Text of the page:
Like a literary phoenix, the One Thousand and One Nights – first printed in English, in 1706, as The Arabian Nights’ Entertainment – has surpassed time, culture, changing fashion and even controversy to maintain a position among the world’s premier imaginative works. A compendium of stories from India, Persia, Iraq, Syria, Egypt, Turkey and possibly even Greece and Rome, some tales date back at least 1,100 years, others are of relatively recent vintage, but all are tied together by a simple framing device in which a young woman recites stories to ransom her life and the lives of other women from the misogyny of a disturbed eastern king. In the end, she restores the king’s sanity, saving herself and her countrywomen.
Her name is Shahrazad – or Scheherazade, if you prefer – and she is now effectively the patron saint of storytellers. The tales she relates for 1,001 consecutive nights have enthralled countless millions for centuries, providing inspiration for authors as diverse as Samuel Taylor Coleridge, Charles Dickens and Jorge Luis Borges, composers such as Nicholas Rimsky-Korsakov, and filmmakers such as Douglas Fairbanks Sr. and Michael Powell.
But what is it about the Nights that has proved so enduring when other popular works have come and gone? Even given the famous Enlightenment preoccupation with oriental modes and themes, the Nights continues to project the image of a mythical medieval world well into the third millennium. British writer and mythographer Marina Warner believes that the presence of magic in many of these tales is key to understanding the collection’s appeal. Of course, not every story in the Nights has an element of the supernatural about it, but enough tales revolve around magical elements that TheArabian Nights’ world has become synonymous with an alternative reality; in Warner’s words, a place “packed with wonders, elastic in handling time and space, and plotted according to the different laws of fate and magic.”
Certainly there is hardly an aspect of western culture that hasn’t been affected by the Nights. With so much material to work from, Warner is obliged to pick and choose her discussion areas. She retells 15 stories in 20 chapters as springboards for an examination of the myriad aspects of the work – considerations of the One Thousand and One Nights in history, pastiche, theatre, dance, film or what-have-you. Throw in bits of personal biography, a nod to the two Gulf Wars and the Arab Spring, and the result is a text that is largely comprehensive, even if it sometimes careens from subject to subject like a runaway magic carpet.
My chief complaint is that, despite Warner’s wide-ranging perspective, there remains a lopsided approach to Stranger Magic that means some significant expressions of the Arabian Nights receive short shrift. Since her chief concern is with cultural history via magical representations, the reader cannot be too critical of her choices, but some omissions remain curious. German animator Lotte Reiniger’s admittedly charming silhouette film The Adventures of Prince Achmed (1926) receives an entire chapter, and the possibly bogus pastiche story Aladdin almost as many pages, but the Nights’ thorny history in the Arab world – many would like it banned – receives little attention.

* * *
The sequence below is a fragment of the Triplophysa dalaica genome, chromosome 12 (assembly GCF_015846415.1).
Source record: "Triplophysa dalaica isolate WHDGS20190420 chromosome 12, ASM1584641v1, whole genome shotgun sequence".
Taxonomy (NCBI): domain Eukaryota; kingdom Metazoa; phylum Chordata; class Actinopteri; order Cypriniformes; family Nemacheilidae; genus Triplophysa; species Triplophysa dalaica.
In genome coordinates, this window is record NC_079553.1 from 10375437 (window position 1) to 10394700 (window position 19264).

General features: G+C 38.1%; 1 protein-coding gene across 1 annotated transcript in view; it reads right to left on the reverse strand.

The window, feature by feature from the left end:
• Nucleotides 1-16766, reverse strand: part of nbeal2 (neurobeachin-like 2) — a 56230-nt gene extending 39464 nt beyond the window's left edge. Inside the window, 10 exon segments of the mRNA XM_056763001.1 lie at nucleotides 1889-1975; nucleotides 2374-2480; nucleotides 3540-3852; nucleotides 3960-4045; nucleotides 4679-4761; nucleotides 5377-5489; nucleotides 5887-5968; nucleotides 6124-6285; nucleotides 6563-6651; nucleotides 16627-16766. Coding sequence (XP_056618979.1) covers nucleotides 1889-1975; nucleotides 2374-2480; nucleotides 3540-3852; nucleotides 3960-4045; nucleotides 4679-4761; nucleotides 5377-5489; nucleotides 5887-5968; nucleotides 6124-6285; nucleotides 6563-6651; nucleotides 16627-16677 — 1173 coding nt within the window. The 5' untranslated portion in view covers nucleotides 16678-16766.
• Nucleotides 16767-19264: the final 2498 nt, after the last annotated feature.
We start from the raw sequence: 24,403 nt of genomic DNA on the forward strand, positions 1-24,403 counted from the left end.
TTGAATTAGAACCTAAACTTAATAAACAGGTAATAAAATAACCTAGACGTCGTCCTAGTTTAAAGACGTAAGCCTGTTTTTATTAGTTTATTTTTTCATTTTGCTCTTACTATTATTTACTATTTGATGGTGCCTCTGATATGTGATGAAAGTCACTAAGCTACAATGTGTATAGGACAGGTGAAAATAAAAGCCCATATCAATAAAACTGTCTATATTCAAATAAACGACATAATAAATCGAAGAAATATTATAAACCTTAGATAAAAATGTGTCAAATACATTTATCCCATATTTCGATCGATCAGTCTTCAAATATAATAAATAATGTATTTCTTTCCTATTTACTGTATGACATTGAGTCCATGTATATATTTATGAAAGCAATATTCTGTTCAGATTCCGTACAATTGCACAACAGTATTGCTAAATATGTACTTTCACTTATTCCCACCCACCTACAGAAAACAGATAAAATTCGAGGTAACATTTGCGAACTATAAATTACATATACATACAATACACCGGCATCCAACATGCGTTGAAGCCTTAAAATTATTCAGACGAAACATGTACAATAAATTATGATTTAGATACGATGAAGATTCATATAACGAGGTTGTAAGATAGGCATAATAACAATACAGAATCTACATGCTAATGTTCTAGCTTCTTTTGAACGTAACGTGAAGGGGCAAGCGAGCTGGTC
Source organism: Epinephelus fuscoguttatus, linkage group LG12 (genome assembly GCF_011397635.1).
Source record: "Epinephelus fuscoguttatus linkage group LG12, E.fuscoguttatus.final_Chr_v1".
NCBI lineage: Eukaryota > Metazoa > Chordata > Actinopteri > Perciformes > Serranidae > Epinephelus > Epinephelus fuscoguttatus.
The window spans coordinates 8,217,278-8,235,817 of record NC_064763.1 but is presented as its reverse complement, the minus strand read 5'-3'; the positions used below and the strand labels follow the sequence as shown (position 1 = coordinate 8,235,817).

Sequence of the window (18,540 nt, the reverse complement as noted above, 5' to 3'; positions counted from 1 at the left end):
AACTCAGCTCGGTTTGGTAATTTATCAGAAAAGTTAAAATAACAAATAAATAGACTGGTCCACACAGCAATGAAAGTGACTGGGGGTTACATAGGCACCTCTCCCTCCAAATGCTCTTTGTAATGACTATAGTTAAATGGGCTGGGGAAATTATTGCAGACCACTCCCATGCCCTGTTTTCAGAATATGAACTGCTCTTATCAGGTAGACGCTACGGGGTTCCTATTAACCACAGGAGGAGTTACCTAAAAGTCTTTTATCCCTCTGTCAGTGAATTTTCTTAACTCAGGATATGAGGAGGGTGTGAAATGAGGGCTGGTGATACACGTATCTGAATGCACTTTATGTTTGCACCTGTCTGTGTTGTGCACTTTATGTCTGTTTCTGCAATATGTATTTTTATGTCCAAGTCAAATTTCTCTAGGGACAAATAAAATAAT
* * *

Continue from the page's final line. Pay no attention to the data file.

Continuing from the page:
Likewise, the symbolic meaning of the beautiful eastern carpet draped on Sigmund Freud’s couch (yes, that couch) is discussed at length, but not enough consideration beyond “name” writers like William Beckford and Voltaire is given to the celebrated “Oriental Tale” genre of the 18th and early 19th centuries – hundreds upon hundreds of works that suffused western literature with faux-eastern stories, influencing European letters for more than 150 years.
In such a terrifically expansive subject, however, this might be considered nitpicking. Poised midway between a dense academic text and a broadly selective overview of a timeless literary treasure, Warner’s massive work remains a powerful testimony to the enduring appeal of the 1,001 Nights. Complex, frequently subtle and sometimes unwieldy, her book will reward readers with sophisticated insights into the cultural exchange between West and East – a bit like The Arabian Nights itself.
Paul McMichael Nurse is the author of Eastern Dreams, a popular history of One Thousand and One Nights.
The Erotic World of Faery
By Maureen Duffy (Hodder & Stoughton, 1972)
Duffy’s examination of the erotic and sensual meanings lying behind fantastical English literature.
The Uses of Enchantment
By Bruno Bettelheim (Knopf, 1976)
Classic examination of the importance of fairy tales in children’s lives, and their impact in later life.
Breaking the Magic Spell
Radical Theories of Folklore and Fairytales, by Jack Zipes (Heinemann, 1979)
The doyen of American fairy-tale scholars explores the way in which fairy tales influence our lives and impart wisdom.
From the Beast to the Blonde
On Fairytales and their Tellers, by Marina Warner (Chatto & Windus, 1994).
An earlier book by Stranger Magic author Marina Warner. A survey of the roles of women both in magical stories and their transmission.
Paul McMichael Nurse